Egypt’s bikini vs. burkini battle heats up

In Egypt, swimming in resorts while wearing a burkini is a controversial issue. (File photo)
Updated 16 August 2017
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Egypt’s bikini vs. burkini battle heats up

CAIRO: Summertime is when the debate on whether burkinis are allowed in Egyptian resorts heats up.
In Egypt, where many women don the Islamic headscarf, swimming in privately owned resorts while wearing a full-body swimsuit is a controversial topic.
This summer, the government reversed its decision to allow women in pools and on beaches to wear burkinis, authorizing resorts to decide whether to ban the conservative swimwear.
Tourism Ministry official Ali Ghoneim expressed concern that the debate could have negative implications for the tourism industry.
“Egyptian resorts respect the culture of all its guests as long as it doesn’t harm others,” he told Arab News.
After some hotels began turning away burkini-wearing guests from pools and beaches, the ministry stepped in to allow the swimwear, saying: “Burkinis are allowed as long as they are made of the same material as bikinis.”
But in less than 24 hours it backtracked, saying it is legal for resorts to decide for themselves depending on “the type of tourists they receive,” Al-Masry Al-Youm newspaper reported.
Many hijab-wearing women have expressed anger over the reversal, saying the authorities should be protecting personal freedoms as per the law.
Those against the policy say it violates the constitution, which prohibits discrimination based on sect, gender, religion or belief.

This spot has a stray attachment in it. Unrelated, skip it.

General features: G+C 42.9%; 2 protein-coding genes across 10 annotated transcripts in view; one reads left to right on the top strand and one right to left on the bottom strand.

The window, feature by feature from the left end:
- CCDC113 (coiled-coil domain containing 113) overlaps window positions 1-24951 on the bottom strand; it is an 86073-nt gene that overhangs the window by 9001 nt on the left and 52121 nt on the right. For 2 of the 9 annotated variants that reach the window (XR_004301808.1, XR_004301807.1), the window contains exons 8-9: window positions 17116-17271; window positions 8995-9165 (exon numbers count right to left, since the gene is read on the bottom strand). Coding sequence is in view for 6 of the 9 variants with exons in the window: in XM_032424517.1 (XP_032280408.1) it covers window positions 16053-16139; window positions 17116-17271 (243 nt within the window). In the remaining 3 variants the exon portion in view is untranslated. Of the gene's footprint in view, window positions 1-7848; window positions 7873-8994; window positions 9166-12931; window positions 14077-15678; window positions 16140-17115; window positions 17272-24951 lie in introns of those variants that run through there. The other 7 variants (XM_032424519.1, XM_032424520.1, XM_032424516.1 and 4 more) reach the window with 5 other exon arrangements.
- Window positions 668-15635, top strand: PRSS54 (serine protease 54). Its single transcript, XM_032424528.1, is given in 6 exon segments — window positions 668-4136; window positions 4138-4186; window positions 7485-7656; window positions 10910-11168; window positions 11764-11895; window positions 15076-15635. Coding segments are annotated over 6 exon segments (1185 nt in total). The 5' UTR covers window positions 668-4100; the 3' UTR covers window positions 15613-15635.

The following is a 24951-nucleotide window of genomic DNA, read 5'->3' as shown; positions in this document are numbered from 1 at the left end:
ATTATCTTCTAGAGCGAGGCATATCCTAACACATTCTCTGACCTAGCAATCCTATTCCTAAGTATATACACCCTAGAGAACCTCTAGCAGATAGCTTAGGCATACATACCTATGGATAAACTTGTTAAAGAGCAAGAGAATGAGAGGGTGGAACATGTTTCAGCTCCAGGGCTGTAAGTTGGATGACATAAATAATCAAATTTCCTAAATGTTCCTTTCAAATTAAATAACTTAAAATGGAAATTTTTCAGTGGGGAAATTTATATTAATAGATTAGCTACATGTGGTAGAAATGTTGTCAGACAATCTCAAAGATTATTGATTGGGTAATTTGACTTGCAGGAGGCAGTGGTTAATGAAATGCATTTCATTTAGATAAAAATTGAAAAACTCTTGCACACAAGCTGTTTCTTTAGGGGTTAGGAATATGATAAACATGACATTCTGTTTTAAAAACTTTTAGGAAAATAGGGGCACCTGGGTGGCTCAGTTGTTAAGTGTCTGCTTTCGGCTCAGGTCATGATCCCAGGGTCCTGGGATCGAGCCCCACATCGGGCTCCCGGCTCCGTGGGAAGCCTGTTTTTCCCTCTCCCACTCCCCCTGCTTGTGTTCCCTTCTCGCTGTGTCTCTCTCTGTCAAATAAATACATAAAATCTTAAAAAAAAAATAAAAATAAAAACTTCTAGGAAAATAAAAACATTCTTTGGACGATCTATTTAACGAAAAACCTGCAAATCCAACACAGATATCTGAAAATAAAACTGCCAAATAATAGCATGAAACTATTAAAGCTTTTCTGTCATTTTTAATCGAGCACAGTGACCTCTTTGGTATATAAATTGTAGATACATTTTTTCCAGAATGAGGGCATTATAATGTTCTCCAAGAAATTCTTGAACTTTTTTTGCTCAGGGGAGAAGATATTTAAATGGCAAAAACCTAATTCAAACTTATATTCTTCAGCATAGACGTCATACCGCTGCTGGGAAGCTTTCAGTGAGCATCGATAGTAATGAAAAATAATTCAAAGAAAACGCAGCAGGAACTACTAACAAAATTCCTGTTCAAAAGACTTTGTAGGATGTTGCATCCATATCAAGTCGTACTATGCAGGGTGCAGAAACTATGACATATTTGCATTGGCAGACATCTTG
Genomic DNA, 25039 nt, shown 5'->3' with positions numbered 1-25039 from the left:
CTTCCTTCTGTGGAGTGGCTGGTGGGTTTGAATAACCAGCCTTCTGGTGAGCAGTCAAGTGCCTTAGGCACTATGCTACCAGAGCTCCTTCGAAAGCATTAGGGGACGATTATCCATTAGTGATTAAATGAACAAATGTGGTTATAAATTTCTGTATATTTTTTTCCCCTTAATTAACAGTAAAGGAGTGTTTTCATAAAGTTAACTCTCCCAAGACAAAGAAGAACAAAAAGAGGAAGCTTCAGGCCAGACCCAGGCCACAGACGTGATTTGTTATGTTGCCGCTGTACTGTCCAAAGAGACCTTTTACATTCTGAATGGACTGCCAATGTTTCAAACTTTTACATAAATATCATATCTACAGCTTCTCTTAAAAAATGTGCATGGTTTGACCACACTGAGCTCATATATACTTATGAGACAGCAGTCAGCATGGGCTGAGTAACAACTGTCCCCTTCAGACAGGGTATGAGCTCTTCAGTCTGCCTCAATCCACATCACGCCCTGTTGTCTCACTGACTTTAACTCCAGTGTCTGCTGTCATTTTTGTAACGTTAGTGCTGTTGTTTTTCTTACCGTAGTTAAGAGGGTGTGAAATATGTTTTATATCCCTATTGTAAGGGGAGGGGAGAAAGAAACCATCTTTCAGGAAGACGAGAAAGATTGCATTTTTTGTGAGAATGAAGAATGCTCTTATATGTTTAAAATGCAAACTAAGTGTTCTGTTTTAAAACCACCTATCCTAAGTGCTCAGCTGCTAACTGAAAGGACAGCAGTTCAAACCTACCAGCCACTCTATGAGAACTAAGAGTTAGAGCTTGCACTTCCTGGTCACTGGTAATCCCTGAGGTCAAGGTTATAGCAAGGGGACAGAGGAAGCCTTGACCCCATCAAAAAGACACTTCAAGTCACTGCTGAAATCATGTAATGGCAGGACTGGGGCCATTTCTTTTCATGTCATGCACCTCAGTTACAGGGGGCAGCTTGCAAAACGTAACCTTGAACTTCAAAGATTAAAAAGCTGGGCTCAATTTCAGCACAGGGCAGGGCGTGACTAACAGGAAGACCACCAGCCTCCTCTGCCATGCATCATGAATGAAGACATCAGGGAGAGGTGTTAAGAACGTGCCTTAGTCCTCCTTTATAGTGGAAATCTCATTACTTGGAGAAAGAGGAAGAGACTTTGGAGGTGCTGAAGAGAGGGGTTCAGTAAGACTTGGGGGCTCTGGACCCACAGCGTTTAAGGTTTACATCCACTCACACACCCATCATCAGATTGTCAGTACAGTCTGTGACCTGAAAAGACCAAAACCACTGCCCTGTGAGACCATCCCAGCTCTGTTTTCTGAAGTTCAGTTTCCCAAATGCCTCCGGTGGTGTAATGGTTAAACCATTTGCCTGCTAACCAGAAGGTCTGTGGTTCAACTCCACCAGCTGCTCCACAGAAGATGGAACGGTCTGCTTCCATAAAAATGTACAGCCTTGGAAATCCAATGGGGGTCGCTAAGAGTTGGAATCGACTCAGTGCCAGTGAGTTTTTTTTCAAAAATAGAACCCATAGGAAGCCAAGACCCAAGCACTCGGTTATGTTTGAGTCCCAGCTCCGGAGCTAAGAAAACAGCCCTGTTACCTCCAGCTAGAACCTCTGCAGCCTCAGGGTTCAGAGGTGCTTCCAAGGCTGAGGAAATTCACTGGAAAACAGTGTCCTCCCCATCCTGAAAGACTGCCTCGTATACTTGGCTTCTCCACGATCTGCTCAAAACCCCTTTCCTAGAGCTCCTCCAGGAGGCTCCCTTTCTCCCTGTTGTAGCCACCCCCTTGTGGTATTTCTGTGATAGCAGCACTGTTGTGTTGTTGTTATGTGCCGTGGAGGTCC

Others believe the issue is about money, not politics. “The power to lift the burkini ban doesn’t lie with the government,” wrote one Facebook user.
“Like everything else in Egypt, it lies in money. Hotels will only lift the burkini ban if you, the customer, refuse to go to their establishment because of their discriminatory rules.”


Arab League FMs hold extraordinary session to discuss Palestinian woes

Updated 23 min 7 sec ago
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Arab League FMs hold extraordinary session to discuss Palestinian woes

Arab League foreign ministers held an extraordinary session in Cairo on Sunday to discuss the situation in the Palestinian territories. The secretary-general of the Arab League, Ahmed Aboul Gheit, discussed the latest developments on the Palestinian issue and deliberated on the media coverage of the much-touted “Deal of the century.”

Palestinian President Mahmoud Abbas briefed the Arab foreign ministers on the issue and the current situation in the Palestinian territories.

The Arab League has 22 member states. It was founded in Cairo in March 1945 with six members. 

It is a political organization that strives to help integrate its members economically, and to help resolve issues involving member states.